The deal would ensure that “we get Northern Ireland–GB goods flowing with absolute minimum amount of information required,” he told another committee. “To have delivered a deal where Northern Ireland maintains that soft border (with Ireland), comes out of the EU, and trades NI to GB and GB to NI… almost identical to as it is today, is a big achievement.”

The UK’s Home Secretary (interior minister) Priti Patel – questioned on who would carry out exit checks between Northern Ireland and Britain – refused to be drawn. “The situation depends on various circumstances… I’m not going to speak about hypothetical situations right now,” she told the Home Affairs Committee on Wednesday.

The head of the UK’s Border Force – the government body which carries out immigration and customs controls – said there may be checks on goods moving between Northern Ireland and Britain.

“There’ll be a minimum amount of electronic information which will have to shared on movements from west to east (Northern Ireland to GB),” Paul Lincoln told the same committee, "It is yet to be worked out in detail with the (European) Commission... in the Joint Committee process as to who will do those checks".

However, he added that checks may not be needed from west to east, as the situation was different for goods moving from Northern Ireland to Britain compared to those going in the opposite direction.

There will be checks – at least one way

On Thursday, the Home Office sent the committee a written clarification from Priti Patel. For goods moving from Britain to Northern Ireland, she said: "For the protection of the single regulatory zone and consumers on the island of Ireland, and to ensure that the correct tariffs are applied, we will need information... Therefore, administrative procedures including a declaration will be required, which can be completed online."

For goods sent from Northern Ireland to Britain, the minister said the deal allowed "unfettered market access". "The UK does not, therefore, intend to carry out checks on such movements of goods. There will be a minimal administrative process which is designed to prevent, for example, trade in endangered species."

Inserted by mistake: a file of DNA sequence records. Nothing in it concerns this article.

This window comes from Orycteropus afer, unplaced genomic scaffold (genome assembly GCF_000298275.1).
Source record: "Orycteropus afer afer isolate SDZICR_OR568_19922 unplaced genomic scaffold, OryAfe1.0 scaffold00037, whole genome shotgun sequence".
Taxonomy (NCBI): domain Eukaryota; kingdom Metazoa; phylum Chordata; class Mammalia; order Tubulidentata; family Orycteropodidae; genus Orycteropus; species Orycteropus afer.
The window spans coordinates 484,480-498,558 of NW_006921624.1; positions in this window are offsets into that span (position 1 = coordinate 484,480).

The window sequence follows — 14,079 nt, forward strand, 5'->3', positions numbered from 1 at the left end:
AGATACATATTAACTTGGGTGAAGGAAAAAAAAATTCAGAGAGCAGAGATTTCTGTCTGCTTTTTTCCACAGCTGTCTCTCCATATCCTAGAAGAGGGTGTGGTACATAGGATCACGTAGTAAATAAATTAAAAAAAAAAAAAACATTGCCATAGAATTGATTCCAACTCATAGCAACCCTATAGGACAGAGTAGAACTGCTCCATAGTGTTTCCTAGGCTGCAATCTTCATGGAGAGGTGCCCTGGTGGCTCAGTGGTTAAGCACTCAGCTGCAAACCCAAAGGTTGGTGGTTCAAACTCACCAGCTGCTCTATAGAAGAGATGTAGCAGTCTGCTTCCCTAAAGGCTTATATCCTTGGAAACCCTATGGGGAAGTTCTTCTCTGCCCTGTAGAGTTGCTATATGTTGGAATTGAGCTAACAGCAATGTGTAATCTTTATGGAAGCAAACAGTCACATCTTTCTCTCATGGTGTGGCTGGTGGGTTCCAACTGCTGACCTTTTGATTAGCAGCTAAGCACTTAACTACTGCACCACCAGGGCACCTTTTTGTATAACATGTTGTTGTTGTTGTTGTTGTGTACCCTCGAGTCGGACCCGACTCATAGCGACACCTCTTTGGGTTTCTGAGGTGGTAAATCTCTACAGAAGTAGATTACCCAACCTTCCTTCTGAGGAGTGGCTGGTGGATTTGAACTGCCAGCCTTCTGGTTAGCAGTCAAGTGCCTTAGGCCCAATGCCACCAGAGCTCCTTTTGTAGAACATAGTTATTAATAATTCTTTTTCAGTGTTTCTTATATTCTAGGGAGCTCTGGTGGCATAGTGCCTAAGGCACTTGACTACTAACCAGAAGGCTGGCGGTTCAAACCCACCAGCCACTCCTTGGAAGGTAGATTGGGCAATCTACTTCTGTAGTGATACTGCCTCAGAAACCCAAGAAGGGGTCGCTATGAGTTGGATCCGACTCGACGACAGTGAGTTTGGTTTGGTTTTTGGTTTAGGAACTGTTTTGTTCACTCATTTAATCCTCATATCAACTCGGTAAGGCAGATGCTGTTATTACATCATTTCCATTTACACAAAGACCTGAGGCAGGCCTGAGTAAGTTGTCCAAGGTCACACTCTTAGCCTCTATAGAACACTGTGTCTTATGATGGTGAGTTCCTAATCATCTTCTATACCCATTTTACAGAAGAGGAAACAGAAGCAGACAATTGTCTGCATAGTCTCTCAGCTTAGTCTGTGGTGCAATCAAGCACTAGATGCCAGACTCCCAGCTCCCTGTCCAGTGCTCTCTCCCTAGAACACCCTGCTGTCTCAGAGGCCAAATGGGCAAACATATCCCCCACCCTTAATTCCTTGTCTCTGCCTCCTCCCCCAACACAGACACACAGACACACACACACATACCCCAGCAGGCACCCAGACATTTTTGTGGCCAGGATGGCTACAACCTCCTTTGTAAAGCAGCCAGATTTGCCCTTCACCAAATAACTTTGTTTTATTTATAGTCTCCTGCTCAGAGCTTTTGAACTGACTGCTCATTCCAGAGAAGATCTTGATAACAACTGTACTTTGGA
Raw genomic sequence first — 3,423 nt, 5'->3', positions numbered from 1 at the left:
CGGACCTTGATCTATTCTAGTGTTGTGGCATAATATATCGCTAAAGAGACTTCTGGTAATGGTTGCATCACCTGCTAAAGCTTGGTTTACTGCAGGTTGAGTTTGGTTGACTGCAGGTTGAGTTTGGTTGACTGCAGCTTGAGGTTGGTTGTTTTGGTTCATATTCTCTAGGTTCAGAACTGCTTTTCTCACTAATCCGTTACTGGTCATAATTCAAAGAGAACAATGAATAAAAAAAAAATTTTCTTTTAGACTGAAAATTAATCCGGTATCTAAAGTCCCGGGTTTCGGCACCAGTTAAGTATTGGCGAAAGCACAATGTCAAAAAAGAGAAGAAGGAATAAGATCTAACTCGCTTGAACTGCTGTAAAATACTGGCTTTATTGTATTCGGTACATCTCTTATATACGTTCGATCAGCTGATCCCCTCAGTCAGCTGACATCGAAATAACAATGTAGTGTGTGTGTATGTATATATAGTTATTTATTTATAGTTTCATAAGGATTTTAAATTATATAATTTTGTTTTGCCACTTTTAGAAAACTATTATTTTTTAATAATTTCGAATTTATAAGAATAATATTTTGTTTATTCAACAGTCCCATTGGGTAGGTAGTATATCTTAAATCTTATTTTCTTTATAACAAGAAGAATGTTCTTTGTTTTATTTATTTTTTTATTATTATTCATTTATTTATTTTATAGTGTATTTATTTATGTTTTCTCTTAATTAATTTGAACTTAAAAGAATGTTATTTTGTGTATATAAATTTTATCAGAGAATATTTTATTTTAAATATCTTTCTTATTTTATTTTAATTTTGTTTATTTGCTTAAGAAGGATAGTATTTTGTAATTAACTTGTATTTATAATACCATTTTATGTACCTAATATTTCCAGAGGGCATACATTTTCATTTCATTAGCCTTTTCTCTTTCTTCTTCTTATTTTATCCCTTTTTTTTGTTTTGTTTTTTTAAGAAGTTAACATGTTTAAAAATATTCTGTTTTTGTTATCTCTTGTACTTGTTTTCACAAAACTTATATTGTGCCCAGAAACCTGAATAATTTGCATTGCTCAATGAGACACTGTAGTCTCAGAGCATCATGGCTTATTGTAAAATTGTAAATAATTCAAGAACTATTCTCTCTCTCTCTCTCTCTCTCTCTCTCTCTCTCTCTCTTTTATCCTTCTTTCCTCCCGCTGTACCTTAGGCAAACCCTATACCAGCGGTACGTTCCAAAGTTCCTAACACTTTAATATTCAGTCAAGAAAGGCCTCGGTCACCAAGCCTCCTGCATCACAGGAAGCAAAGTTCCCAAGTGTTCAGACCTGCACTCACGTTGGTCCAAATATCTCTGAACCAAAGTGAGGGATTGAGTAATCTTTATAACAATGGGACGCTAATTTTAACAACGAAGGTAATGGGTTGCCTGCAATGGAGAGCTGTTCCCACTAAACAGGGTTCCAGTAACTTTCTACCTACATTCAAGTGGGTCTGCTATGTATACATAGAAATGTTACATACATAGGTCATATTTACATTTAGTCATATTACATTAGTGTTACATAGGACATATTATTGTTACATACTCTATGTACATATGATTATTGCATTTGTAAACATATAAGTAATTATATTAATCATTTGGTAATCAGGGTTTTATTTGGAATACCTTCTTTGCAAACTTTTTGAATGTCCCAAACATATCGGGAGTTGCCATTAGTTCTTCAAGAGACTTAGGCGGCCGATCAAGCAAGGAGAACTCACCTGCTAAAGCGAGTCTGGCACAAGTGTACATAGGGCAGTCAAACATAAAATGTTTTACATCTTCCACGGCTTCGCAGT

The committee's chair, Labour MP Yvette Cooper, tweeted to say "Home Office confirms there will be checks on goods between GB and Northern Ireland under Govt deal".

Read more: What's in the UK government's Withdrawal Agreement Bill?

What do the documents say?

The government's Impact Assessment of the Withdrawal Agreement Bill indeed says "there will be no tariffs" (clause 251), and "no requirement for additional regulatory checks on goods moving from Northern Ireland to Great Britain (clause 259).

However, the situation is not the same concerning goods moving the other way. Goods moving from Britain to Northern Ireland risk tougher controls, because of the possibility that they may then cross into Ireland and enter the EU.

The Impact Assessment says no tariffs will be paid on goods moving in this direction "unless they are deemed to be at risk of entering the EU" (clauses 249 and 253). As for goods regulation, several clauses (260-280) set out additional measures, including checks and physical inspections on agri-foods, and "risk-based checks on an 'adequate scale'" on manufactured goods entering Northern Ireland from Britain.

Read more: